Depending on the type of freeze, the extent of damage the plant sustained, and whether the pothos is a young plant, it may recover after a freeze. The pothos will lose their leaves, but they will grow back when the temperature rises in the spring if the freeze damage isn’t too severe.

Your hardy pothos will suffer damage from a light frost, but not nearly as much as from a hard frost. A “light” freeze damages the plant’s foliage. The leaves will become discolored and will experience cold burns.

Hard frosts cause cellular shifts and long-term damage to plant tissue because they cause the water inside the plant’s cells to freeze. The entire plant, including the foliage and roots, may be harmed by the freeze.

FYI: The most damage after a hard frost occurs when the sun comes up, which is when the pothos defrosts. Stems and leaves are killed as a result.

Additionally, it will be extremely challenging to aid the plant’s recovery even if your pothos is exceptionally hardy and doesn’t perish.

Can Pothos Live Outside in Summer?

Pothos can survive the summer outdoors as long as the temperature doesn’t consistently exceed 90°F (32°C). Pothos thrives in warm, muggy weather as a tropical plant. If you want to keep your pothos outside during the summer, states in USDA plant hardiness zones 10–12 are ideal.

Pothos can also thrive outside in subtropical regions.

However, if you reside in plant hardiness zones 9 or lower, I advise you to keep your pothos indoors.

When pothos is grown indoors, it is much easier to make sure the plant receives the proper amount of light, shade, water, and humidity. Additionally, during the coldest months of the year, you can regulate the interior temperature to prevent cold shock or the death of your pothos from too-cold temperatures.


Can Pothos Live in Direct Sunlight?

If the plant only receives direct sunlight in the early morning and late afternoon, pothos can survive in the sun. Pothos ought to have bright, indirect light the rest of the day. This indicates that the tropical plant requires light that has been filtered by nearby trees and plants.

Direct sunlight will harm the plant and cause sunburn on your pothos, especially during the hottest part of the day. When brown, cream or yellow patches appear on the lovely pothos leaves, the leaves will appear burned and will look scorched. Eventually, the leaves will turn brown and yellow.

Any harm caused by excessive light exposure is irreversible. Therefore, you must take out these leaves and move your pothos to a location with bright, indirect, or filtered light.

Do Pothos Like Full Sun?

Pothos dislikes direct sunlight. The plant is a naturally occurring understory vine, so in its natural habitat, it creeps, trails, and climbs underneath bushes and trees, where it is primarily shaded. The dense tree canopies of the rainforests keep pothos covered even when it grows as a ground cover.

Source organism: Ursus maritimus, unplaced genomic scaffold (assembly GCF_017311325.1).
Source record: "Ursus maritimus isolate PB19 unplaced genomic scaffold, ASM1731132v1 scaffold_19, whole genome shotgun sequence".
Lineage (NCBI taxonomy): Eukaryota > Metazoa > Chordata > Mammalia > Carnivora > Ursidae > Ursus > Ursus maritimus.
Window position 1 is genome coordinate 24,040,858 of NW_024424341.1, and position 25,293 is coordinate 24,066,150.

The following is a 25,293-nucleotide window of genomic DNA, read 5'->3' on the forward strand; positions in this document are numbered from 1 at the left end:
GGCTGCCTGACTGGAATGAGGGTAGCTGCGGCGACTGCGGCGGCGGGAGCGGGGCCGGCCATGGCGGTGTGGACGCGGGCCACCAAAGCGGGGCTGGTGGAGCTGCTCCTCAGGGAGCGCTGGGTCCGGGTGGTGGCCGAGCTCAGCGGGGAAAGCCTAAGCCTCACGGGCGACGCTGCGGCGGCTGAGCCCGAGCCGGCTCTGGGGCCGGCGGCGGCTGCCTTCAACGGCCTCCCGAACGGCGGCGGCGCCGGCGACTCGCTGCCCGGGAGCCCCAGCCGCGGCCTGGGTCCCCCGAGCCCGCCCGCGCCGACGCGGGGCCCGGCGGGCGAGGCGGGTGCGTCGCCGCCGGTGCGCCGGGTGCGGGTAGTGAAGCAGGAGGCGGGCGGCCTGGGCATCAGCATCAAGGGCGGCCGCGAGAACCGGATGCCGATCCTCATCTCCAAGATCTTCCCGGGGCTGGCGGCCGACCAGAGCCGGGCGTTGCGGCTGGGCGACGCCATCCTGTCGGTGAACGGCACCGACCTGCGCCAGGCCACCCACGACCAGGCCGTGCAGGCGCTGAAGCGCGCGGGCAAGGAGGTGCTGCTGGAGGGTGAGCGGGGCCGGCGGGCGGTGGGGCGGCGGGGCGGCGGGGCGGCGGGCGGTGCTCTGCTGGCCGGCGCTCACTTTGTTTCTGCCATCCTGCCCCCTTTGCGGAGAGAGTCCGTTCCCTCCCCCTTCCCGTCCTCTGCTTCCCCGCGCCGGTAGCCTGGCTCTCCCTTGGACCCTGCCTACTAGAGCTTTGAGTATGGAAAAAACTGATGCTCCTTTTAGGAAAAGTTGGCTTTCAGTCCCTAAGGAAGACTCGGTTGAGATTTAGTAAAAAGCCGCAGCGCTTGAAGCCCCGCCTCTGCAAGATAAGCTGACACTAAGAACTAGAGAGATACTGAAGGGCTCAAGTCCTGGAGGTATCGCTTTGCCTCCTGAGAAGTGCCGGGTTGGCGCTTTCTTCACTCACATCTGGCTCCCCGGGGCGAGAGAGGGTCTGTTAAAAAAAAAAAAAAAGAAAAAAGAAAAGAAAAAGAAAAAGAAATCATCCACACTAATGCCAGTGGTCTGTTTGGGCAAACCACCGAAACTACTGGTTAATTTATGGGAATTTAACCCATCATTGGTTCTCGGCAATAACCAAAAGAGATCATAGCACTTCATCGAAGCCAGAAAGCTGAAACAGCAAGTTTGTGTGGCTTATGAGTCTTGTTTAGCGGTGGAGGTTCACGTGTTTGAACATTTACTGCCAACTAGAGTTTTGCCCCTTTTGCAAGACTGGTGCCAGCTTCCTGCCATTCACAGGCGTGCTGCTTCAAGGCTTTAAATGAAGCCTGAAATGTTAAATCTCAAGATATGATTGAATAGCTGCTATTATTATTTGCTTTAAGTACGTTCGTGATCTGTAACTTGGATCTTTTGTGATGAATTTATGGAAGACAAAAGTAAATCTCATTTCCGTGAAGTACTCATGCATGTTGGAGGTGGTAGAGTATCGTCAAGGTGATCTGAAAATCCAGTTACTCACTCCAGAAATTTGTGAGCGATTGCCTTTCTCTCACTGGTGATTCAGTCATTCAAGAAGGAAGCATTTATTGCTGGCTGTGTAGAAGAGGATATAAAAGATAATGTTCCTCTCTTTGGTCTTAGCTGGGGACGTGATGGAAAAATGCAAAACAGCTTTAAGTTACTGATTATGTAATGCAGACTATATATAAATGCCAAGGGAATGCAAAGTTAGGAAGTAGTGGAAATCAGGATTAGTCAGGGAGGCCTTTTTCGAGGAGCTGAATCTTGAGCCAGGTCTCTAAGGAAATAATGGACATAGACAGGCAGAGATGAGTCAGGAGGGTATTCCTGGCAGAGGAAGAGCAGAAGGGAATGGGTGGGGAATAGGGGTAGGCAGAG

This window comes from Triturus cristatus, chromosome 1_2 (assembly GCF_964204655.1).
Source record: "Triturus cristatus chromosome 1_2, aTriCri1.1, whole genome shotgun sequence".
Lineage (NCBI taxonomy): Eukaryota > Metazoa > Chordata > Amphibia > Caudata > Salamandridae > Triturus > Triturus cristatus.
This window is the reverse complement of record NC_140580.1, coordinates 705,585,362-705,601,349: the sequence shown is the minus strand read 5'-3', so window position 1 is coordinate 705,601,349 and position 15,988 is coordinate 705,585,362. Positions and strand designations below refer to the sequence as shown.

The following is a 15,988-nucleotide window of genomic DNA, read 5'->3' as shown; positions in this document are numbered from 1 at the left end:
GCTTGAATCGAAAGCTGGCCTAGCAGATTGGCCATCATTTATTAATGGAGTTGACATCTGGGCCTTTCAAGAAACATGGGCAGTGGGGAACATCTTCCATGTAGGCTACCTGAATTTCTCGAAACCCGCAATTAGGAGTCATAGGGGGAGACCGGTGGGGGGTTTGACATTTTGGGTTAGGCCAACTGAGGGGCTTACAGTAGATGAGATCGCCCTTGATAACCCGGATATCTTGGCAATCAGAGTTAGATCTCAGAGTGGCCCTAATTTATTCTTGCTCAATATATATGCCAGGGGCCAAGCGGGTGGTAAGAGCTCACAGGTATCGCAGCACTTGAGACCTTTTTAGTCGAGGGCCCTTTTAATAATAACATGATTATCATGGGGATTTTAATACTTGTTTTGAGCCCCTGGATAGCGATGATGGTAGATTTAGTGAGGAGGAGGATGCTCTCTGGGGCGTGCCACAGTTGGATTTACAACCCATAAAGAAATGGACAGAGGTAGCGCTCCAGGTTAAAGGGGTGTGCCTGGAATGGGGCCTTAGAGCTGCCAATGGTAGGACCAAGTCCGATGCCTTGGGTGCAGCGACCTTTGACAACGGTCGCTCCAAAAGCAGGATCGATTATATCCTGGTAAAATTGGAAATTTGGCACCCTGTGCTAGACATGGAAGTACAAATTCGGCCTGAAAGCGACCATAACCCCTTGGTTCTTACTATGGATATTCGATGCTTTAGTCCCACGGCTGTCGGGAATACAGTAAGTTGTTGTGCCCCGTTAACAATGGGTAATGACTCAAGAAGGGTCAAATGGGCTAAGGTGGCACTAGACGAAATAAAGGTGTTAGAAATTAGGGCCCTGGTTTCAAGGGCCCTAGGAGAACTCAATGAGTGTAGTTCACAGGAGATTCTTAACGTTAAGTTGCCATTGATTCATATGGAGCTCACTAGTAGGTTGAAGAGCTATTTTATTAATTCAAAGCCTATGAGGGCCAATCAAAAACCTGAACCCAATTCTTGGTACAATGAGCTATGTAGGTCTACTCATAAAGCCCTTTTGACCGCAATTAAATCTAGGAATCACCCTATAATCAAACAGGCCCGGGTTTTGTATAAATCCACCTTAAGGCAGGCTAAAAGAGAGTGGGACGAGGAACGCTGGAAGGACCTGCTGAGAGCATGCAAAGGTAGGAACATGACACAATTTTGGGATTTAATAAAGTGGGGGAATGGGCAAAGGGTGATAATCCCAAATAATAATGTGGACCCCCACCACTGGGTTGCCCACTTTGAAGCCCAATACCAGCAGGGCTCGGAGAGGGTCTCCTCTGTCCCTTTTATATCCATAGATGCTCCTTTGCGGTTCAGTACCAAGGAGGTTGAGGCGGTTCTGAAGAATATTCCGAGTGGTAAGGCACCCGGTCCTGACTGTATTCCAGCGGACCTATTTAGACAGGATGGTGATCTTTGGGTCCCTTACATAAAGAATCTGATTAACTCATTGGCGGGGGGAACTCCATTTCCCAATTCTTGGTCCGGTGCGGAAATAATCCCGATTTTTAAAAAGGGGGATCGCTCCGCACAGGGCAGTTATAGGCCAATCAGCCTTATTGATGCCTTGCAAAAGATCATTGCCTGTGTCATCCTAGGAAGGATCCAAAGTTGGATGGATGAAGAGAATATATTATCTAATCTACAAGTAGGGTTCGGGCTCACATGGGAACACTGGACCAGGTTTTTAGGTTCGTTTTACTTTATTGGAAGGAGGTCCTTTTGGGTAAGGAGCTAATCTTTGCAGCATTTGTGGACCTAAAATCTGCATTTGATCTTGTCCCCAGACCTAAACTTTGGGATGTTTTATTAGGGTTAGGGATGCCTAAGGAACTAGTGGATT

The pothos plant will experience leaf burn, scorch, or leaf sunscald if it receives more than 3–4 hours of direct sunlight each day, which is the equivalent of getting a sunburn for humans.

Can Pothos Grow Without Soil?

Pothos can grow continuously in water. However, it will grow more slowly, and some of the leaves might lose their color. Instead of transferring the vine from soil to water, you can grow it in water from the beginning to avoid this.

Here’s how you can grow golden pothos without soil:

  1. Pick suitable pots. Choose transparent vases at first because you’ll need to keep an eye on the water level and the development of the roots. To prevent root infections, you can later switch to opaque or darker-colored ones.
  2. Place the cutting. Only cuttings and not seeds can be grown without soil. Ensure that your cutting is recent, 3 to 4 nodes in length, and deeply submerged in the water.
  3. periodically add fertilizer. The pothos vines don’t require much. Any fertilizer that can be used for everything will work. Every month or so, use a few drops.
  4. Maintain as needed. Again, pothos plants require very little upkeep. To prevent root infections, you will only occasionally need to clean the water.

Does Pothos Grow in the Wild?

Without any human intervention, pothos plants can grow incredibly well in the wild. Epipremnum aureum’s natural habitats are usually in tropical areas.

Pothos flourishes in dense forests thanks to the assistance of sturdy trees and ideal levels of shade. Wild pothos outperforms vines that are grown in a domestic setting. Their leaves can grow up to two feet long! Those sprouts of growth, man!